What is Asthma?
Asthma is a lung condition characterized by narrowing of the airways due to spasm, swelling, and excess mucous production. It affects approximately 1% of the cat population. The most common signs are coughing (sometimes mistaken for hairballs), wheezing, and difficult breathing (exaggerated and/or open mouth breathing or panting). The pattern of clinical signs varies from intermittent periods of coughing and wheezing to acute life-threatening bouts with difficult breathing. Many cats appear normal between episodes. Even mildly affected cats can experience acute life threatening airway constriction (“asthma attacks”) and can suffer changes that scar their lungs over time.
How Do We Diagnose Asthma?
Your history and your cat’s signs may suggest a diagnosis of asthma but there are other diseases that mimic or complicate this condition. These include heart failure, heartworms (if your cat has been outside Washington State), lungworms, toxoplasmosis, bacterial and viral infections, and certain cancers. The diagnostic process begins by performing chest x-rays, heartworm testing (when indicated), and appropriate blood tests. A bronchial wash provides a more definitive diagnosis. This requires light anesthesia and sampling cells from the lower airways that are then analyzed by a pathologist.
How Do We Treat Asthma?
Conventional treatment for asthma is a combination of orally administered medications, usually corticosteroids (cortisone) with or without bronchodilators (airway dilators). The goal of treating asthmatic cats with oral medications is to effectively control the disease with minimal systemic side effects. Many asthmatic cats are effectively managed in this manner. In recent years, as an alternative to oral treatments, veterinarians have used inhalers to deliver corticosteroids and bronchodilators to the lungs. The AeroKat™ Feline Aerosol Chamber, an inhaler spacer specially designed for cats, provides accurate and effective delivery of asthma medications from inhalers. Please see our handout “Inhalation Therapy for Treatment of Feline Asthma.” While some owners feel they cannot adequately treat with inhaled medications or afford the inhaled treatments, most cats tolerate them well and respond with fewer systemic side effects. We encourage you to discuss this option with us. Asthma is a controllable but not curable disease and most patients require lifelong treatment. Because asthma is likely an allergic condition, we advise you to reduce your cat’s stress, to avoid environmental triggers like smoke from cigarettes and wood burning stoves, air fresheners, hairspray and other household sprays, and to change the cat litter to a dust-free product. Weight reduction in overweight cats may also prove beneficial.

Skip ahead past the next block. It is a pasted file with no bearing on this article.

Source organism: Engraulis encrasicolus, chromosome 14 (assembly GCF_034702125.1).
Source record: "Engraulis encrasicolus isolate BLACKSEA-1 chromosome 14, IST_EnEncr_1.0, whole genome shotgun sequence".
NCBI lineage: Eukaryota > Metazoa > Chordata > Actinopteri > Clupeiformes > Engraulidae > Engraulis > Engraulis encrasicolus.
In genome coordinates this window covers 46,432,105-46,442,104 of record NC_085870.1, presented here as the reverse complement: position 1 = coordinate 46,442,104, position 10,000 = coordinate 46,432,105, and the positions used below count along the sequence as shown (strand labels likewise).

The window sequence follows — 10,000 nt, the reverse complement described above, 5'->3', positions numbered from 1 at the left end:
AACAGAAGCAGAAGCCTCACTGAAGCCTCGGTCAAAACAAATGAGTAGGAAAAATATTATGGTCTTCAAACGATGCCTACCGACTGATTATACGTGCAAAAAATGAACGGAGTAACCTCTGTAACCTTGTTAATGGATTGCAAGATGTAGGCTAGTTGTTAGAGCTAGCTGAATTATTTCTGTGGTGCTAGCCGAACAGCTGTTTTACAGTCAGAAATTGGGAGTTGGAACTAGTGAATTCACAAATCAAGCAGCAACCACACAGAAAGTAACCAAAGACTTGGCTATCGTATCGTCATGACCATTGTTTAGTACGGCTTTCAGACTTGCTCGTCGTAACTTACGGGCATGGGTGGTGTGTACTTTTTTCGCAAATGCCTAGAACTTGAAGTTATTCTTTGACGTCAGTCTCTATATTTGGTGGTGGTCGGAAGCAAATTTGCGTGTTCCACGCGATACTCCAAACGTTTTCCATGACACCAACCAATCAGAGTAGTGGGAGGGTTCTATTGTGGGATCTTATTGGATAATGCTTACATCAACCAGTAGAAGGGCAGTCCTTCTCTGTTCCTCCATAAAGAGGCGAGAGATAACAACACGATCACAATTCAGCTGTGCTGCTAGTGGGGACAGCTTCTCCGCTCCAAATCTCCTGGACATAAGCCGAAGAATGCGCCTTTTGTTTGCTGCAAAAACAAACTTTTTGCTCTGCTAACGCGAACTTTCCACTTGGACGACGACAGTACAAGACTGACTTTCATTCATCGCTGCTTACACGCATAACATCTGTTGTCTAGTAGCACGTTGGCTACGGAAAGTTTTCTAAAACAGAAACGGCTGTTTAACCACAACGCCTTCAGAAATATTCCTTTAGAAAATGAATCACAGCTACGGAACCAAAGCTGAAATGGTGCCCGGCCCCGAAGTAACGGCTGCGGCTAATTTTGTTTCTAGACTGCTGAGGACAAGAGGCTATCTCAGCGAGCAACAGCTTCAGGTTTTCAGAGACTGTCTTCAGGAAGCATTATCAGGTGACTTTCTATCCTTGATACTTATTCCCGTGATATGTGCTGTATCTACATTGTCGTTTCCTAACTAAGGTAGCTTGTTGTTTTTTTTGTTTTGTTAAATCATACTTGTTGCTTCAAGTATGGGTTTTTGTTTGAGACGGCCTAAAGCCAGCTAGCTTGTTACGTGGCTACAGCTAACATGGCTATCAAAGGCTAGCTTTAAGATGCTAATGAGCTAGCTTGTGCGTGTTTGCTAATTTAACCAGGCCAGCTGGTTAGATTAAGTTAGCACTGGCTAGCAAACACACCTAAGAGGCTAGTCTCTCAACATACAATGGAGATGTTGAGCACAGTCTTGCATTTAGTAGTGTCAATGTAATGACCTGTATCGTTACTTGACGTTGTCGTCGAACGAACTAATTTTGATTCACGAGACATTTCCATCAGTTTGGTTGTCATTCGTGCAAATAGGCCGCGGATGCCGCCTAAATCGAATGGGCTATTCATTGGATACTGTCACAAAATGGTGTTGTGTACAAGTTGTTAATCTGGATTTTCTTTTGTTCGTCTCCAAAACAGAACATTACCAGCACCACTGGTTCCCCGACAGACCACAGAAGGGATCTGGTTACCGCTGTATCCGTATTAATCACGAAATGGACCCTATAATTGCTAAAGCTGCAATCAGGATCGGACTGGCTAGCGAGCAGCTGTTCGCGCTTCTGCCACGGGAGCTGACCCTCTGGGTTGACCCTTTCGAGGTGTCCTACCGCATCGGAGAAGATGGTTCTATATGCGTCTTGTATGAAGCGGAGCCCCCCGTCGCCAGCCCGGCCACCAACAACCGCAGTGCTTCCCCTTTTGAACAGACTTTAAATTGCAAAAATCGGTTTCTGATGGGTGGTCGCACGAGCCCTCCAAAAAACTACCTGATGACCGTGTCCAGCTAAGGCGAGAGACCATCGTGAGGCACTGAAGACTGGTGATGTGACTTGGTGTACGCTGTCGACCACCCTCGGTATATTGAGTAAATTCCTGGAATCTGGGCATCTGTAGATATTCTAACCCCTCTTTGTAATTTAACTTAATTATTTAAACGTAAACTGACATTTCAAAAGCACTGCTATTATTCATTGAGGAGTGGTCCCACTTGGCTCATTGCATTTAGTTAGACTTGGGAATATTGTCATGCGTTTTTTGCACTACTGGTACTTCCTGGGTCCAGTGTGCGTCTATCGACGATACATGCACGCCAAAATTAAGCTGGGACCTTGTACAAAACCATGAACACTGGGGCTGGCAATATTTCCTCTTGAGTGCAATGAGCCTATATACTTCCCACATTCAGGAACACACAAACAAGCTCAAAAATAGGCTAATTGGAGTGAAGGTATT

Once treatment has been initiated, we will recommend appropriate follow-up. Over a period of weeks to months, we will taper the medications (oral and/or inhaled) to achieve the lowest effective doses for your cat’s condition. We adjust the therapy by monitoring signs and chest x-rays. It is extremely important that you advise us of any problems and adhere to the recommended follow-up schedule.
In the case of life threatening attacks (severe respiratory distress, coughing, open mouth breathing or panting), immediately contact:
The Cat Doctor Veterinary Center at 253-874-2012
For After Hours Care:
Summit Veterinary Referral Center, Tacoma, WA 253-983-1114
Blue Pearl Vet, Renton, WA 425-496-1000
Blue Pearl Vet, Lakewood, WA 253-474-0791